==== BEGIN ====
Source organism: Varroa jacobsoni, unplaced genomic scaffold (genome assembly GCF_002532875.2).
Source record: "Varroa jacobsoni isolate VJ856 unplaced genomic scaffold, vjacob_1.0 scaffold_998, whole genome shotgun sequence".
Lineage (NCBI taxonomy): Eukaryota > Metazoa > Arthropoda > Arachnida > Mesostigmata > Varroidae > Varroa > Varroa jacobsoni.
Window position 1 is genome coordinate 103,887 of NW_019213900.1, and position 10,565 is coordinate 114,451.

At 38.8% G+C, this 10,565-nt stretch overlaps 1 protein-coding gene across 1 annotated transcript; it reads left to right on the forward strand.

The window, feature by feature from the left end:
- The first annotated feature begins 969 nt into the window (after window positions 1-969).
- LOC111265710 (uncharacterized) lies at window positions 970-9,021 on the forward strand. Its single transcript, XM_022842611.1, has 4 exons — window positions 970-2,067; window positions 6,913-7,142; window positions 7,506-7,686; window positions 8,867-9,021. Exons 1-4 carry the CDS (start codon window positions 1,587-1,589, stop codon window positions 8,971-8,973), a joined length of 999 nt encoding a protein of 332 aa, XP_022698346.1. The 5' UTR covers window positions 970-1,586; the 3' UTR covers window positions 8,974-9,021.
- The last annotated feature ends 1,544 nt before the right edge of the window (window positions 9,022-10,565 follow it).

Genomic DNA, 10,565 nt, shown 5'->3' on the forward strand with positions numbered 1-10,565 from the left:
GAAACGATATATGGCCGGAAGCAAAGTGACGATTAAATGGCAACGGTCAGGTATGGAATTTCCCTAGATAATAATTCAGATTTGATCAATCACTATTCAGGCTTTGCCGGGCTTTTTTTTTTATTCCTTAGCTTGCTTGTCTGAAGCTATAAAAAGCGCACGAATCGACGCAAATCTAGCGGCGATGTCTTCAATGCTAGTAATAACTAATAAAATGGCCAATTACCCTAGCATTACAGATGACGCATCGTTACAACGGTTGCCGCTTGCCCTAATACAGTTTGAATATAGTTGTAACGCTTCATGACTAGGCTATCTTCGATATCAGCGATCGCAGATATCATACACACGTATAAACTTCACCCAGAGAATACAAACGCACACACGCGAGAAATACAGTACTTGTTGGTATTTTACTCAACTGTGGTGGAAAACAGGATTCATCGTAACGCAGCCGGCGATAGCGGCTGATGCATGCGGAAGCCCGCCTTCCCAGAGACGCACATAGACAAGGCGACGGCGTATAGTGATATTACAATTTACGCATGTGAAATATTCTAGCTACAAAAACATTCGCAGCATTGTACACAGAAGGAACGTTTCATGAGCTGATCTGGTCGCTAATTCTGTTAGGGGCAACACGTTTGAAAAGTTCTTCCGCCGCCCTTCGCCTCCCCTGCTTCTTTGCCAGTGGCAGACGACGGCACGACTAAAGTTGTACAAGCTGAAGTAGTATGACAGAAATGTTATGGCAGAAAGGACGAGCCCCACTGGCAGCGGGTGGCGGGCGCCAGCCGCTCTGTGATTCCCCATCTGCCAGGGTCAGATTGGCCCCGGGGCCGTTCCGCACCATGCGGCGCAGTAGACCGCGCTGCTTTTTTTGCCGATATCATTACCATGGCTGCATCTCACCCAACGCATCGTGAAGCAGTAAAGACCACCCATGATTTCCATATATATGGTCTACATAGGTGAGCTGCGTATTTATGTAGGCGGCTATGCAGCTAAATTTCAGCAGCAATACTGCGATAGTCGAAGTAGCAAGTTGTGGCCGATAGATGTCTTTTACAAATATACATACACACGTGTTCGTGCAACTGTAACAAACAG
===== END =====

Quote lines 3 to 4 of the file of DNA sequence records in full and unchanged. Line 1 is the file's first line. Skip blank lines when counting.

Lineage (NCBI taxonomy): Eukaryota > Metazoa > Arthropoda > Arachnida > Mesostigmata > Varroidae > Varroa > Varroa jacobsoni.
Window position 1 is genome coordinate 103,887 of NW_019213900.1, and position 10,565 is coordinate 114,451.